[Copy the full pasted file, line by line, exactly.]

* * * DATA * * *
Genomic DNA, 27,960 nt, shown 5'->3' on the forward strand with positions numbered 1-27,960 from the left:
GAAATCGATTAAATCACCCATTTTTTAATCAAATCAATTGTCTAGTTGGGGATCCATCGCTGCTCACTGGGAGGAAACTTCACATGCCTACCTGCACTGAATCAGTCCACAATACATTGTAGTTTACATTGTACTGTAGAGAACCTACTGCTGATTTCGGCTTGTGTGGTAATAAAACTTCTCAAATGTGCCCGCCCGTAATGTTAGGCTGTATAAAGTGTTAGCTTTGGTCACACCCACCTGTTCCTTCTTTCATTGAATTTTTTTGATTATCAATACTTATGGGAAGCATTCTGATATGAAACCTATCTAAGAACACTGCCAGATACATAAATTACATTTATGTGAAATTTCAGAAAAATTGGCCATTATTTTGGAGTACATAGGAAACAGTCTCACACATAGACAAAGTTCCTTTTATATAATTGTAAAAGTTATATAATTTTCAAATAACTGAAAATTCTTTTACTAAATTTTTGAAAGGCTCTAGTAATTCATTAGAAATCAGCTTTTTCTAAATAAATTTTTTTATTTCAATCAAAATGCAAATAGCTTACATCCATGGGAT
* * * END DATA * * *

Genomic DNA, 27,960 nt, shown 5'->3' on the forward strand with positions numbered 1-27,960 from the left:
GAAATCGATTAAATCACCCATTTTTTAATCAAATCAATTGTCTAGTTGGGGATCCATCGCTGCTCACTGGGAGGAAACTTCACATGCCTACCTGCACTGAATCAGTCCACAATACATTGTAGTTTACATTGTACTGTAGAGAACCTACTGCTGATTTCGGCTTGTGTGGTAATAAAACTTCTCAAATGTGCCCGCCCGTAATGTTAGGCTGTATAAAGTGTTAGCTTTGGTCACACCCACCTGTTCCTTCTTTCATTGAATTTTTTTGATTATCAATACTTATGGGAAGCATTCTGATATGAAACCTATCTAAGAACACTGCCAGATACATAAATTACATTTATGTGAAATTTCAGAAAAATTGGCCATTATTTTGGAGTACATAGGAAACAGTCTCACACATAGACAAAGTTCCTTTTATATAATTGTAAAAGTTATATAATTTTCAAATAACTGAAAATTCTTTTACTAAATTTTTGAAAGGCTCTAGTAATTCATTAGAAATCAGCTTTTTCTAAATAAATTTTTTTATTTCAATCAAAATGCAAATAGCTTACATCCATGGGAT